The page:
Second, we should apply the Bible and a biblical worldview to each issue. For example, a biblical view of justice usually differs from many of the secular, progressive ways of working for justice that also includes such things as the promotion of sexual and gender identities.

Third, we should apply a biblical perspective to technology. The Bible does not condemn technology but often reminds us that tools and technology can be used for both good and evil. The technology that built the ark (Genesis 6) also was later used to construct the Tower of Babel (Genesis 11). A wise and discerning Christian should evaluate the benefits and drawbacks of each technology.

Christians will need discernment (Proverbs 18:15) in judging the ideas associated with the “great reset.” The phrase can mean different things to different people. Many of the ideas associated with it are bad for our country and us. But we can join hands with those who desire to make a better world and want to do it in ways that don’t contradict the Bible.

Additional Resources

Kerby Anderson, A Biblical View on The Great Reset, Point of View booklet, 2022.

Marc Morano, The Great Reset: Global Elites and the Permanent Lockdown, Washington, DC: Regnery, 2022.

Vivek Ramaswamy, Woke, Inc. New York: Center Street, 2021.

Michael Rectenwald, “What is the Great Reset?” Imprimis, December 2021.

Notes
1. Klaus Schwab and Thierry Malleret, COVID-19: The Great Reset, Agentur Schweiz, 2020.
2. Klaus Schwab, Stakeholder Capitalism: A Global Economy that Works for Progress, People and Planet, NY: Wiley, 2021.
3. Richard Florida, The Great Reset: How the Post-Crash Economy Will Change the Way We Live and Work, NY: Harper Business, 2011.
4. www.wsj.com/articles/esg-loser-funds-costs-basis-points-blackrock-500-environment-green-sec-11657461127
5. hbr.org/2022/03/an-inconvenient-truth-about-esg-investing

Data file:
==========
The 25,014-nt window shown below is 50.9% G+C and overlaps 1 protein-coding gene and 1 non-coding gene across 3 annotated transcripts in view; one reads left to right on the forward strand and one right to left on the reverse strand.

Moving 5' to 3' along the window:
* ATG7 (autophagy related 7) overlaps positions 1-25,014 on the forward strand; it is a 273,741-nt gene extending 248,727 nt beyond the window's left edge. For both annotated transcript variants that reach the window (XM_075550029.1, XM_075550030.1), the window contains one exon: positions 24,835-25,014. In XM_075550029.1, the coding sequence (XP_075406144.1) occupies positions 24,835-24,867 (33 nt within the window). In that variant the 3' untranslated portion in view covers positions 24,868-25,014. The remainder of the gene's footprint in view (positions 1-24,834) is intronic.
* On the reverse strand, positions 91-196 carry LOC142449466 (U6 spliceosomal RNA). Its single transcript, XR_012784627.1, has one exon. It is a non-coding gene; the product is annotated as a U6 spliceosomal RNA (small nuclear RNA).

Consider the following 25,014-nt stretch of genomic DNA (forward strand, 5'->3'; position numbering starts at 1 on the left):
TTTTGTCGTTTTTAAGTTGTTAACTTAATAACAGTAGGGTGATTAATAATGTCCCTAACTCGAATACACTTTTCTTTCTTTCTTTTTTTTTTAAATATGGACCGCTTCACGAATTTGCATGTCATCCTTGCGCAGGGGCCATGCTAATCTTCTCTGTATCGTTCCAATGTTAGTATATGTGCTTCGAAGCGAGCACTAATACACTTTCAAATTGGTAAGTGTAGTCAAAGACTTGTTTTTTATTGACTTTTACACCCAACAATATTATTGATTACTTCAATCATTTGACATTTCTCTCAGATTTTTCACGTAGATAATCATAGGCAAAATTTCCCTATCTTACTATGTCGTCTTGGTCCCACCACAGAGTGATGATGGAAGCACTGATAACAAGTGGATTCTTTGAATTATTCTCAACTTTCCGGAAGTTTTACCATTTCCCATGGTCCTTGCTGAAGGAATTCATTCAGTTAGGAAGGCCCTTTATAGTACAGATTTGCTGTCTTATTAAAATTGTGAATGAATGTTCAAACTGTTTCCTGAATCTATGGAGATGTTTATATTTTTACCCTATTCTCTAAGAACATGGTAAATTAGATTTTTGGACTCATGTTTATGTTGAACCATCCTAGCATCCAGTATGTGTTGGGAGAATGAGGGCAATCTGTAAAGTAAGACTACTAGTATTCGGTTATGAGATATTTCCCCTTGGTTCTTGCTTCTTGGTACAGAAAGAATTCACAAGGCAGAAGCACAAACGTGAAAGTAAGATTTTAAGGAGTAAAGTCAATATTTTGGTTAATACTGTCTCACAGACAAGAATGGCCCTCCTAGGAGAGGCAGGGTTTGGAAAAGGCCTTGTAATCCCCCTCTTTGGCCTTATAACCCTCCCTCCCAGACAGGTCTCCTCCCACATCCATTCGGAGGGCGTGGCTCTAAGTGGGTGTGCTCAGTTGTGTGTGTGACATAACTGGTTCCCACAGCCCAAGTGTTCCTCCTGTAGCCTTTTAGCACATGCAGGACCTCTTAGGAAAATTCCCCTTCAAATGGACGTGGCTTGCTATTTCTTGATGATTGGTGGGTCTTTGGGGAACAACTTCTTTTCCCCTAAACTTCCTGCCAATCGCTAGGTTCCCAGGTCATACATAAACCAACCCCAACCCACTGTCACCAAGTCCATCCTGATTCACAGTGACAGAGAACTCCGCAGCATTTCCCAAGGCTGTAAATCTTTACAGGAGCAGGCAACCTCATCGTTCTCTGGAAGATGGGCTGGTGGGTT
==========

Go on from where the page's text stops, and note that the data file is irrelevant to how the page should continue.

6. Michael Glennon, National Security and Double Government. Oxford University Press, 2016.
7. Mike Lofgren, The Deep State: The Fall of the Constitution and the Rise of a Shadow Government, NY: Penguin Books, 2016.

Notes
1. Klaus Schwab and Thierry Malleret, COVID-19: The Great Reset, Agentur Schweiz, 2020.
2. Klaus Schwab, Stakeholder Capitalism: A Global Economy that Works for Progress, People and Planet, NY: Wiley, 2021.
3. Richard Florida, The Great Reset: How the Post-Crash Economy Will Change the Way We Live and Work, NY: Harper Business, 2011.
4. www.wsj.com/articles/esg-loser-funds-costs-basis-points-blackrock-500-environment-green-sec-11657461127
5. hbr.org/2022/03/an-inconvenient-truth-about-esg-investing
6. Michael Glennon, National Security and Double Government. Oxford University Press, 2016.
7. Mike Lofgren, The Deep State: The Fall of the Constitution and the Rise of a Shadow Government, NY: Penguin Books, 2016.

©2023 Probe Ministries

Kerby Anderson is president of Probe Ministries International. He holds masters degrees from Yale University (science) and from Georgetown University (government). He is the author of several books, including Christian Ethics in Plain Language, Genetic Engineering, Origin Science, Signs of Warning, Signs of Hope and Making the Most of Your Money in Tough Times. His new series with Harvest House Publishers includes: A Biblical Point of View on Islam, A Biblical Point of View on Homosexuality, A Biblical Point of View on Intelligent Design and A Biblical Point of View on Spiritual Warfare. He is the host of "Point of View" (USA Radio Network) heard on 360 radio outlets nationwide as well as on the Internet (www.pointofview.net) and shortwave. He is also a regular guest on "Prime Time America" (Moody Broadcasting Network) and "Fire Away" (American Family Radio). He produces a daily syndicated radio commentary and writes editorials that have appeared in papers such as the Dallas Morning News, the Miami Herald, the San Jose Mercury, and the Houston Post.